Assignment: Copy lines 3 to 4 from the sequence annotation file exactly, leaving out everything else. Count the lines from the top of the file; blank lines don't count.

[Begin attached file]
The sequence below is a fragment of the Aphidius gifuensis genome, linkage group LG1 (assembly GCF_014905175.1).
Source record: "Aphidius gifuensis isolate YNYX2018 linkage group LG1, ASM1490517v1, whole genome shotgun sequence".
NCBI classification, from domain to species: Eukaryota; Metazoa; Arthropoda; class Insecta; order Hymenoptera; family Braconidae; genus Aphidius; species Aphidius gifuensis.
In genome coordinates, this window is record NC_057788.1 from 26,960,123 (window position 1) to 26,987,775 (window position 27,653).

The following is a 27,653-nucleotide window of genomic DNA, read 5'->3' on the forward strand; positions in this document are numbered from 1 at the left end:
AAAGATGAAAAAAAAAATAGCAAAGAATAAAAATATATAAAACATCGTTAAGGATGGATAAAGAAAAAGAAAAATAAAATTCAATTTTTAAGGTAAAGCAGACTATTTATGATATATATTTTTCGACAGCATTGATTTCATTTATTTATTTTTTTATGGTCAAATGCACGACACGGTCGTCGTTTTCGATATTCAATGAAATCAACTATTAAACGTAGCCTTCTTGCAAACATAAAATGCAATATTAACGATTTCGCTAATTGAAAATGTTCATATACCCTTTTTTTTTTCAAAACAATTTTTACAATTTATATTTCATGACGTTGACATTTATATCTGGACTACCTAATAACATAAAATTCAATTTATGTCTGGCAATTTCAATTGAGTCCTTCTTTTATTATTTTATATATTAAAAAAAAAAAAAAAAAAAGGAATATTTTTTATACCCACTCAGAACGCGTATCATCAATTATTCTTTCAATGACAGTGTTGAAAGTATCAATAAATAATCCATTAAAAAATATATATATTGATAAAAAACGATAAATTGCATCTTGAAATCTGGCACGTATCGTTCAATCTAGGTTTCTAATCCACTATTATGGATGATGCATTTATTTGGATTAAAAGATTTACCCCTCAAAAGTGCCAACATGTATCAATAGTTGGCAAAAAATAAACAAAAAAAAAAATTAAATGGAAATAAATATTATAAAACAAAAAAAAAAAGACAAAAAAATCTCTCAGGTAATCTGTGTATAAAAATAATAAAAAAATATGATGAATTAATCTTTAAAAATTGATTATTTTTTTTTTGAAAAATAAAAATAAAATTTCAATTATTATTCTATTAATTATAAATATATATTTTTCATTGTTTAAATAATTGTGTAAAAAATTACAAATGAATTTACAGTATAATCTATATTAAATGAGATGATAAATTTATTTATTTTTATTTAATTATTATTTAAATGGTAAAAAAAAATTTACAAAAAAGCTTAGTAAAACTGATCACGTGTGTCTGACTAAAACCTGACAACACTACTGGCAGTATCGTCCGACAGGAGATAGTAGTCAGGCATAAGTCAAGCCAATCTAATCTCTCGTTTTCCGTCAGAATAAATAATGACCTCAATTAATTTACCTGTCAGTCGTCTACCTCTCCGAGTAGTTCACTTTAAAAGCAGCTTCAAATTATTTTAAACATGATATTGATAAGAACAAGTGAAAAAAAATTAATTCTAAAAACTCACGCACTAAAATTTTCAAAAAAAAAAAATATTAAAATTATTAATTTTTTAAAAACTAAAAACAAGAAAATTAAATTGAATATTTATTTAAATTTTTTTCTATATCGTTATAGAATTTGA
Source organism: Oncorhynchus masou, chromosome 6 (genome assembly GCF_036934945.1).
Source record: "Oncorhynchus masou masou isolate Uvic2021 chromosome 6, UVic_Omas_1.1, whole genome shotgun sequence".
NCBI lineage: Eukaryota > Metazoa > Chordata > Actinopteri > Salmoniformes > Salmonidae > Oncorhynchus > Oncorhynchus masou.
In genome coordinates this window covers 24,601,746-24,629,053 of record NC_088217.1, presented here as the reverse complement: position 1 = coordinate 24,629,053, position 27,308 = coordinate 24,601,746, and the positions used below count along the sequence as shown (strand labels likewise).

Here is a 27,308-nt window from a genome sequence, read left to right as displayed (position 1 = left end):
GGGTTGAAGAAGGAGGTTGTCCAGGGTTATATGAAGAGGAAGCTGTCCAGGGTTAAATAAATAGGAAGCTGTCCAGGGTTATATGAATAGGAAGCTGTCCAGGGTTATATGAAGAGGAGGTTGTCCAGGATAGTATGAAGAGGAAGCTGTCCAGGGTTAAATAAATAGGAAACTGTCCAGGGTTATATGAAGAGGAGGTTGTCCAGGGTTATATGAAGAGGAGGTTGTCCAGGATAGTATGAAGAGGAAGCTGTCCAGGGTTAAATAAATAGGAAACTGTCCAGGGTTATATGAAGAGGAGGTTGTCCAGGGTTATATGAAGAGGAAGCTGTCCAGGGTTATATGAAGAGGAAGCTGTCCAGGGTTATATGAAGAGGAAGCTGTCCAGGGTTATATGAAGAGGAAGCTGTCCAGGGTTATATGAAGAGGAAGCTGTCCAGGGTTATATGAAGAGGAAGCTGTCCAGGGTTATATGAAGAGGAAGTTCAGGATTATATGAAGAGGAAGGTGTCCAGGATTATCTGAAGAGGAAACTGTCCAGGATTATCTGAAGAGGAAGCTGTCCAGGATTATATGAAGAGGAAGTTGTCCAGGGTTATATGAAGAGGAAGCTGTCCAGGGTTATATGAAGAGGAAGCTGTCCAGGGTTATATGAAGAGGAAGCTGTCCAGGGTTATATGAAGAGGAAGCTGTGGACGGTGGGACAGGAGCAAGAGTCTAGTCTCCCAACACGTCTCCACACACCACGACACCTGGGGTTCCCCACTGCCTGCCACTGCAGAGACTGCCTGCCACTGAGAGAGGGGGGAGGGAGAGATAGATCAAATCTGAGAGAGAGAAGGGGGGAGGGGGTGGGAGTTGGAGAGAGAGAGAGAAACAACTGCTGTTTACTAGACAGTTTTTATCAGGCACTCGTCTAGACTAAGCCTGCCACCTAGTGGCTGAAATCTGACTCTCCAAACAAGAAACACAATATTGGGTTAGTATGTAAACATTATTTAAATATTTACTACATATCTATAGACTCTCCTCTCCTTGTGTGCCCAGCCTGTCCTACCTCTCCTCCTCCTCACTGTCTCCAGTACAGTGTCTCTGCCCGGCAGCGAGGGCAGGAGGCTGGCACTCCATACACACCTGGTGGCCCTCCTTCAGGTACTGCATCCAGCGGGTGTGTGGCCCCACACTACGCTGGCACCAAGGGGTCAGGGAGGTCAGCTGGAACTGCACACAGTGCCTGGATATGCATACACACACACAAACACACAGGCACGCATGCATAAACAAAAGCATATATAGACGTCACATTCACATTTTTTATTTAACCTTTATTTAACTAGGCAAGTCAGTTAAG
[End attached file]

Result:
NCBI classification, from domain to species: Eukaryota; Metazoa; Arthropoda; class Insecta; order Hymenoptera; family Braconidae; genus Aphidius; species Aphidius gifuensis.
In genome coordinates, this window is record NC_057788.1 from 26,960,123 (window position 1) to 26,987,775 (window position 27,653).